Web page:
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writings not fit to be seen ; and that she knew nothing more concerning them Her lodging was then in King street in Westminster, where she was found next morning dead in her bed, and her new husband suspected and questioned for it; but he was declared innocent of her death.

And I declare also, that Dr. John Spencer,-mentioned in the Life of Mr Hooker,—who was of Mr. Hooker's College, and of his time there, and betwixt whom there was so friendly a friendship, that they continually advised together in all their studies, and particularly in what concerned these books of Polity—this Dr. Spencer, the Three perfect books being lost, had delivered into his hands—I think by Bishop Whitgist—the imperfect books, or first rough draughts of them, to be made as perfect as they might be by him, who both knew Mr. Hooker's hand-writing, and was best acquainted with his intentions. And a fair testimony of this may appear by an Epistle, first, and usually printed before Mr. Hooker's Five books,—but omitted, I know not why, in the last impression of the Eight printed together in anno 1662, in which the Publishers seem to impose the three doubtsul books, to be the undoubted books of Mr. Hooker,—with these two letters, J. S. at the end of the said Epistle, which was meant for this John Spencer: in which Epistle the Reader may find these words, which may give some authority to what I have here written of his last Three books.

“ And though Mr. Hooker hastened his own death by hastening to give life to his books, yet he held out with his eyes to behold these Benjamins, these sons of his right hand, though to him they proved Benonies, sons of pain and

But some evil-disposed minds, whether of malice or covetousness, or wicked blind zeal, it is uncertain, as soon as they were born, and their father dead, smothered them, and by conveying the perfect copies, left unto us nothing but the old, imperfect, mangled draughts, dismembered into pieces; no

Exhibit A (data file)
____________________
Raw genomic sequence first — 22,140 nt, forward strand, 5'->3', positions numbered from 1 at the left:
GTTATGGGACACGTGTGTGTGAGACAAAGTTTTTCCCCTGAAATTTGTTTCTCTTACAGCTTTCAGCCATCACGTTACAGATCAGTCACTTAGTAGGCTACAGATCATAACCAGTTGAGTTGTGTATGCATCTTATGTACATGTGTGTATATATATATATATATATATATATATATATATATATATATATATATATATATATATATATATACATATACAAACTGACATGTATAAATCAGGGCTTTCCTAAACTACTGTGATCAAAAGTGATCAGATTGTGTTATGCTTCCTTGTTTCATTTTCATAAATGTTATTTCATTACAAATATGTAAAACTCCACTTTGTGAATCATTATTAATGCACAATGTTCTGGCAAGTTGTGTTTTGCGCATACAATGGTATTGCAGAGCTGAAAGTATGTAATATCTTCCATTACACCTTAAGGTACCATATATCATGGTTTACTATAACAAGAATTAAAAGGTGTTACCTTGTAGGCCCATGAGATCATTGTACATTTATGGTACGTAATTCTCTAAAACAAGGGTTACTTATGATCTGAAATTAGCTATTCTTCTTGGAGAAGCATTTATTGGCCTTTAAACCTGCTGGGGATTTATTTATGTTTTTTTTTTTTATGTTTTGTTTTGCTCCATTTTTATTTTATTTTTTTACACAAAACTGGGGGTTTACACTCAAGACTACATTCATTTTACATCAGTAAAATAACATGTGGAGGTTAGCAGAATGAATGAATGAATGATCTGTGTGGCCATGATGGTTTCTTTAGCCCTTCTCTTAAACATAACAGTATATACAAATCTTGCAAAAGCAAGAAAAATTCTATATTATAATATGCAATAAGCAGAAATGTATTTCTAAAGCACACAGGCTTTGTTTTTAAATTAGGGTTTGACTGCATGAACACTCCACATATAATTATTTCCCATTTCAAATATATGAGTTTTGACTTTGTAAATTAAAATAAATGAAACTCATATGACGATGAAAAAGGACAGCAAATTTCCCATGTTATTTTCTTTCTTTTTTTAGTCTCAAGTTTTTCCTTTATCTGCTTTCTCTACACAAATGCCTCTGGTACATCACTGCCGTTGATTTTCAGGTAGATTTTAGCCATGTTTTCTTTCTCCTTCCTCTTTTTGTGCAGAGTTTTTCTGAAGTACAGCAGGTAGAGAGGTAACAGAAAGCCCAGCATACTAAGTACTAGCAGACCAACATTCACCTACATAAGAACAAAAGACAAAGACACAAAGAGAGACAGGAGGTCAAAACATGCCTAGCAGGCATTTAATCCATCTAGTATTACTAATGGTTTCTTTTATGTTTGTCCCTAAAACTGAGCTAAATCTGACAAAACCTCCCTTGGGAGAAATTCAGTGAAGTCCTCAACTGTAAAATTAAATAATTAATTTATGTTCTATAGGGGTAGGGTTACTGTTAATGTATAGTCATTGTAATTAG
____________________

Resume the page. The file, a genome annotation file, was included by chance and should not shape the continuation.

our, no grace, not the shadow of themselves remaining in them. Had the father lived to behold them thus defaced, he might rightly have named them Benonies, the sons of sorrow : but being the learned will not suffer them to die and be buried, it is intended the world shall see them as they are ; the learned will find in them some shadows and resemblances of their father's face. God grant, that as they were with their brethren dedicated to the Church for mes. sengers


peace : so, in the strength of that little breath of life that remaineth in them, they may prosper in their work, and, by satisfying the doubts of such as are willing to learn, they may help to give an end to the calamities of these our civil wars."

J. S. And next the Reader may note, that this Epistle of Dr. Spencer's was writ and first printed within four years after the death of Mr. Hooker, in which time all diligent search had been made for the perfect copies ; and then granted not recoverable, and therefore endeavoured to be completed out of Mr. Hooker's rough draughts, as is expressed by the said Dr. Spencer in the said Epistle, since whose death it is now fifty years.

And I do profess by the faith of a Christian, that Dr. Spencer's wife--who was my Aunt, and Sister lo George Cranmer, of whom I have spoken—told


me forty years since, in these, or in words to this purpose : “ That her husband had made up, or finished Mr. Hooker's last Three books; and that upon her husband's death-bed, or in his last sickness, he gave them into her hand, with a charge that they should not be seen by any man, but be by her delivered into the hands of the then Archbishop of Canterbury, which was Dr. Abbot, or unto Dr. King, then Bishop of London, and that she did as he enjoined her.”

I do conceive, that from Dr. Spencer's, and no other copy, there have been divers transcripts; and I know that these were to be found in several places; as namely, in Sir Thomas Bodley’s Library; in that of Dr. Andrews, late Bishop of Winton; in the late Lord Conway's; in the Archbishop of Canter. bury's; and in the Bishop of Armagh’s; and in many others: and most of these pretended to be the Author's own hand, but much disagreeing, being indeed altered and diminished, as men have thought fittest to make Mr. Hooker's judgment suit with their fancies, or give authority to their corrupt designs ; and for proof of a part of this, take these following testimonies.

Dr. Barnard, sometime Chaplain to Dr. Usher, late Lord Archbishop of Armagh, hath declared in a late book, called “Clavi Trabales," printed by Rich. erd Hodgkinson, anno 1661, that, in his search and examination of the said Bishop's manuscripts, he found the Three written books which were supposed the Sixth, Seventh, and Eighth of Mr. Hooker's books of Ecclesiastical Polity; and that in the said Three books—now printed as Mr. Hooker's—there are so many omissions, that they amount to many paragraphs, and which cause many incoherencies: the omissions are set down at large in the said printed book, to which I refer the Reader for the whole ; but think fit in this place to insert this following short part of some of the said omissions.